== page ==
In 2012, a record high of 243 of our students traveled abroad, up from 85 students five years ago. These students traveled to twenty-six different countries, the widest scope of international travelers to date. Since the office took over advising and managing the International Agriculture (INTAG) minor two years ago, enrollment in the minor has tripled from eight to twenty-three enrolled in 2013.

Objectives and Strategies

 

1. Increase numbers of students (undergraduate and gradu­ate) graduating with cross-cultural experience.

• Offer a globally oriented section of AG 150, the first-year seminar.

• Establish an International Programs Office presence at annual Ag Career Day every fall.

• Hold a college International Experiences Fair annually in fall.

• Offer student scholarships via Office of International Pro­grams, Office of Undergraduate Education, and Office of Graduate Research and Education, including Cordivano, World Food Prize, and international research awards.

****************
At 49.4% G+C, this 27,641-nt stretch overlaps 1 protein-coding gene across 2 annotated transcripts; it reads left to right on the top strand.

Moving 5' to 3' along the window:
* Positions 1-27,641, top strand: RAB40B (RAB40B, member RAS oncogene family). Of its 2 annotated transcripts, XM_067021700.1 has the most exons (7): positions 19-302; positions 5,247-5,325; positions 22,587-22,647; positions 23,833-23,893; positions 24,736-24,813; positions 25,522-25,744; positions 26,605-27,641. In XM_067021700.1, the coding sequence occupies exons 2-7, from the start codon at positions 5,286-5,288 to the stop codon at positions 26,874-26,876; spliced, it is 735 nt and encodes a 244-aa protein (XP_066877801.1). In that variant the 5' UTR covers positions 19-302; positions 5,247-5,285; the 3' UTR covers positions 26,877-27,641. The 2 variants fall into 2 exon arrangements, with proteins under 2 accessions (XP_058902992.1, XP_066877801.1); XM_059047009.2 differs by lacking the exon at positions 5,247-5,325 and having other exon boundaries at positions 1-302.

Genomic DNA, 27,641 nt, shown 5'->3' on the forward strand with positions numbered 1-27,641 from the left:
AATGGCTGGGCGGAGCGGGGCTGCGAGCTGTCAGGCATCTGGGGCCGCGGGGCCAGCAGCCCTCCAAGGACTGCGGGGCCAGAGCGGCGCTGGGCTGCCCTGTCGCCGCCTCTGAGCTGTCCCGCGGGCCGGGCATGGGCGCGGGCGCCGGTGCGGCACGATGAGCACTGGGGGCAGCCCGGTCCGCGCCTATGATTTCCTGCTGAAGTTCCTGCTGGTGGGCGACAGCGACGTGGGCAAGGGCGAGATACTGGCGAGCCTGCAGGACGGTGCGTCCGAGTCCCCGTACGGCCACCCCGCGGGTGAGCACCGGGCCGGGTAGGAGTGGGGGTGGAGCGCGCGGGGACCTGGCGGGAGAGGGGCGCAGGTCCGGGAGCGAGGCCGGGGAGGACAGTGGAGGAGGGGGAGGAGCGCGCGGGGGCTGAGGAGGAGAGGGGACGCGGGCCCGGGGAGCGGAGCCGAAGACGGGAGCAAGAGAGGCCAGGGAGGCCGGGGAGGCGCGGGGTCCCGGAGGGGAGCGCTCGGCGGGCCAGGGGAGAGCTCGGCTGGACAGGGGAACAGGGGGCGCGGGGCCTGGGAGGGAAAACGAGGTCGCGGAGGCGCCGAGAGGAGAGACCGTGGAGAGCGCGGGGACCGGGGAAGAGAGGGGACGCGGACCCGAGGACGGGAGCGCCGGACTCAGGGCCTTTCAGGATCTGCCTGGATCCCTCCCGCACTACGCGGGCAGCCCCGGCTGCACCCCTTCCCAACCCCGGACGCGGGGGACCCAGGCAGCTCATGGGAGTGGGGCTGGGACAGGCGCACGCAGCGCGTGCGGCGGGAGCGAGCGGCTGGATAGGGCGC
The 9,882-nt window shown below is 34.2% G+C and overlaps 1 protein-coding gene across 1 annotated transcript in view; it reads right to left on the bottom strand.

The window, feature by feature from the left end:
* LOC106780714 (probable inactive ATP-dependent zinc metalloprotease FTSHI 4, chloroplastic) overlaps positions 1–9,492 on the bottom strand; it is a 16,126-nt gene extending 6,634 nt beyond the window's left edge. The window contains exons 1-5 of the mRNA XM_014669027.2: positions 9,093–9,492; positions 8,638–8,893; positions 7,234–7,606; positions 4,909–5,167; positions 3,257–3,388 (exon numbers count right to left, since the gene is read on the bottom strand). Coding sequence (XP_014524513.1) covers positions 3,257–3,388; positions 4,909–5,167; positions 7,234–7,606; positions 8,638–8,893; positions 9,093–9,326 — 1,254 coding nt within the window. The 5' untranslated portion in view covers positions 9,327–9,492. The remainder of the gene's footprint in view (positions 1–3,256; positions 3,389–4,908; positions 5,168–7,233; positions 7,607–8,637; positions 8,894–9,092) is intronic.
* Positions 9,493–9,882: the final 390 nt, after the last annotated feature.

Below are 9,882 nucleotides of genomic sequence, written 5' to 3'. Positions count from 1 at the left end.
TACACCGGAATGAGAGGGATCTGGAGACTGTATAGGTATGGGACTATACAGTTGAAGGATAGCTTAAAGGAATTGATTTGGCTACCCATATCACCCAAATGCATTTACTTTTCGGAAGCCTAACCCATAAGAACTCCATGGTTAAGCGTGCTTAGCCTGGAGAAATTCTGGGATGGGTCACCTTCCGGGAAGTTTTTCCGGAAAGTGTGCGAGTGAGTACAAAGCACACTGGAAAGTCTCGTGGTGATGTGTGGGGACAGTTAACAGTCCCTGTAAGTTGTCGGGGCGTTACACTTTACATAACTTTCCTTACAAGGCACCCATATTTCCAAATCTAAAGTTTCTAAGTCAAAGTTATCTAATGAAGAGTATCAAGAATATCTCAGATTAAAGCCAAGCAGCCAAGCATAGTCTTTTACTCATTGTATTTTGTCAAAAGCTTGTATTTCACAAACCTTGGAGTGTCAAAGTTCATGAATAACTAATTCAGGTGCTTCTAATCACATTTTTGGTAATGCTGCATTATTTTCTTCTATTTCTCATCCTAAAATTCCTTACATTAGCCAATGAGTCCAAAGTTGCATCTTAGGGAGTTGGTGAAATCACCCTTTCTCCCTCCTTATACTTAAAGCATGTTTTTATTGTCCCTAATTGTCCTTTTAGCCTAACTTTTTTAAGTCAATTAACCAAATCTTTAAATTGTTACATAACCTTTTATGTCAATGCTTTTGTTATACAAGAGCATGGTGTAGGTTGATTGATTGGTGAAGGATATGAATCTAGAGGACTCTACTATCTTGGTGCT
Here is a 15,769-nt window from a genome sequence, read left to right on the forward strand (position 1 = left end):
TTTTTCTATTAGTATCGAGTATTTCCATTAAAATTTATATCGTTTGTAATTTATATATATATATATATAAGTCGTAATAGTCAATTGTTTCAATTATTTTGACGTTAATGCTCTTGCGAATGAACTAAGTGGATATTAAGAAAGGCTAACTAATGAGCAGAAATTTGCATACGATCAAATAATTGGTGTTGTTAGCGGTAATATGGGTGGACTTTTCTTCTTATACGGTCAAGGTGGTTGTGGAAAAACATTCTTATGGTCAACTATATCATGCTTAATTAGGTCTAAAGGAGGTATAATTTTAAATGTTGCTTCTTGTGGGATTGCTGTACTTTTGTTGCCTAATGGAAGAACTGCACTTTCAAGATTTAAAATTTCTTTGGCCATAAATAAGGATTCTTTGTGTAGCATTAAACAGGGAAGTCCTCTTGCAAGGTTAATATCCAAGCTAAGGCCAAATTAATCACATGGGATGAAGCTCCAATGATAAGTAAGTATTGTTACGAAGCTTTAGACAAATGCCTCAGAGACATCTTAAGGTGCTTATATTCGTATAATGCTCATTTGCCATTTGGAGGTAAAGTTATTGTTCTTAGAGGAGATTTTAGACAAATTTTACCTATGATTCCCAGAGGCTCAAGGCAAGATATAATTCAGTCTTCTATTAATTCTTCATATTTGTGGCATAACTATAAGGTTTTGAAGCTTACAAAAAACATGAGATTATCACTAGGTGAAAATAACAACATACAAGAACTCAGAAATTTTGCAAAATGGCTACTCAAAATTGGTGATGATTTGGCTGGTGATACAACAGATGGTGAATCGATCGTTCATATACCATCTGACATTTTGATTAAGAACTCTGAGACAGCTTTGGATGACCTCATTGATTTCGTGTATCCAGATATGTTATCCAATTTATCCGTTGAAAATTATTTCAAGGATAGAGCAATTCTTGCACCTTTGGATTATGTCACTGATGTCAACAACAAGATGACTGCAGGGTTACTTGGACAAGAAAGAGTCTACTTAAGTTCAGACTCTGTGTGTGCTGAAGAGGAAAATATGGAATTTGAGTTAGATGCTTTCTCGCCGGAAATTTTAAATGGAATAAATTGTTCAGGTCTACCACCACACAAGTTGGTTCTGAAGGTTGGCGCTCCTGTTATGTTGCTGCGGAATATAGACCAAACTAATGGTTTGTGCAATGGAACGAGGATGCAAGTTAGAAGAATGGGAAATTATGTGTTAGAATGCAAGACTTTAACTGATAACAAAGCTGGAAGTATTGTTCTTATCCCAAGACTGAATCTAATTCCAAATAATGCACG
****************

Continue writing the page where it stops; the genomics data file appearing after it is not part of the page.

• Support faculty in development of new educational embed­ded experiences to international and particularly nontradi­tional locations, with an emphasis on service-learning and cultural diversity components.

• Encourage faculty to seek international collaboration and funding for internationally based research that involves mi­nority graduate students.

Measure

• Increase number of students who gain an international and/ or diversity educational experience.

 

2. Bring more international and cultural competencies into classes offered in the college.

• Encourage faculty teaching existing courses with U.S. and/  

or international cultural components to file for US and/or IL course designations.

• Promote creation of new courses with US and/or IL designa­tion.

• Continue offering a diversity-focused seminar course in the college.

• Continue offering a Spanish in Agriculture Program—A four-course series of agriculture-specific Spanish language instruction, including a four-week immersion experience in Costa Rica.